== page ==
Self-pollinating, self-fertile and self-fruitful all mean the same thing. You can plant a self-fertile tree and expect it to pollinate itself and set fruit alone (for example, peaches, pie cherries, apricots). However, many self-fertile trees’ fruit sets are enhanced with multiple plantings (elderberries and Amelanchiers). Self-sterile or self-infertile means that another tree of a different cultivar or variety is needed to set fruit (crosspollinate). This is the case with most apples. Monoecious (from Greek meaning ‘one household’) plants have their female and male parts on separate flowers both together on the same plant. In most cases, these plants are self-fertile, but not always! (Black walnuts are monoecious but the male flower releases pollen before the female flowers open, so having two plants is better than one). Dioecious (‘two households’) plants have either all male or all female flowers on separate individuals. You would need to plant one female and one male to achieve pollination. When you buy unsexed seedlings, you generally have a 50-50 chance of getting one gender or the other (ginkgo, spicebush, bayberry, persimmon). Bisexual or perfect flowers contain both male and female components within the same flower. Some plants with perfect flowers will be self-fertile, some will not. Often, specific cultivars or varieties have perfect flowers but they cannot pollinate themselves and need other varieties to do it for them (apples and blueberries).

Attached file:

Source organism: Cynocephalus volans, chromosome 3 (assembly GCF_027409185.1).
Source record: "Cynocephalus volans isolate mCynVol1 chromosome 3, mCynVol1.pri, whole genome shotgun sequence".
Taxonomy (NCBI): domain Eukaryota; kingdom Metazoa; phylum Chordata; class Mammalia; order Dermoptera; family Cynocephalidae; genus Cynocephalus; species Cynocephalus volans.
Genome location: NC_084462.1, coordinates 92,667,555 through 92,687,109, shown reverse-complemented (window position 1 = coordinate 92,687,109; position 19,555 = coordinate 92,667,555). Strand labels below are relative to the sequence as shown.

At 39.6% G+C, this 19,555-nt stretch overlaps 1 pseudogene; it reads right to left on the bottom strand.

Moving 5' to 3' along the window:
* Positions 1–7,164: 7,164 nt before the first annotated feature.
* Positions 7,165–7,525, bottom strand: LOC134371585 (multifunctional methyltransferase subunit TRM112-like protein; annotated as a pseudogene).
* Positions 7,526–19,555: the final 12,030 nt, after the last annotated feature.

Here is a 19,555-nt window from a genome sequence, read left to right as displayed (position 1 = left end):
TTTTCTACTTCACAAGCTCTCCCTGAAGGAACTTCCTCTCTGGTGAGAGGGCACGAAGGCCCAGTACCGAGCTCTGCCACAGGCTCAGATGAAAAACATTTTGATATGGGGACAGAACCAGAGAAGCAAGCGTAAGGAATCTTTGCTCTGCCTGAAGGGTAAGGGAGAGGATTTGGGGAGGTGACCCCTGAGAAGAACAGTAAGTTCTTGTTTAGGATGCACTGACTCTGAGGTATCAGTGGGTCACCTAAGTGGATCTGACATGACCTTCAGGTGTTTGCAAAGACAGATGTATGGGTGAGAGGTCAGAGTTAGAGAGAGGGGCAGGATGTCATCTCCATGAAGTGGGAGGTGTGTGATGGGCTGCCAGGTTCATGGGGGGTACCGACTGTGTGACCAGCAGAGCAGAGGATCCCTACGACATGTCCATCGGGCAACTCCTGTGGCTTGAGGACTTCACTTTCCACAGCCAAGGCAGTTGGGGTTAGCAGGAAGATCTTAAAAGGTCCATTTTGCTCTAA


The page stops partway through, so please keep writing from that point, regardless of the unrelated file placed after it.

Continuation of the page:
Coppicing and Pollarding
Coppicing is a traditional practice of cutting trees or shrubs down to the ground to stimulate new growth. Many deciduous tree species — beech, alder, ash, hazel, willow, maple and more — respond to injury by using energy stored in their roots to sprout multiple new stems from the stump, called a “stool.” Pollarding is a similar practice, in which trees are topped, often around 8-10’ up, to produce shoots beyond the reach of grazing animals. With coppicing and pollarding, trees produce convenient easy-to-cut small-diameter wood from the same roots indefinitely.
For millennia farmers and rural people have managed woodlands, or “copses,” in this way. When the shoots are of usable size, they are trimmed back to the stool, and the cycle begins anew. In winter, copses are harvested in sections, on a rotation anywhere from 3-8 years. Each year a crop of wood is ready to be cut.
The uses for coppiced wood are endless, and for ages people have relied on these perpetual sprouts for everything from posts and poles, to building materials, to animal feed. Hazel, willow and oak can be used to make baskets, wattle-and-daub fences and walls, or even bridges, like the Sweet Track in Somerset, England, the Neolithic walkway that spanned more than a mile through boggy marshland.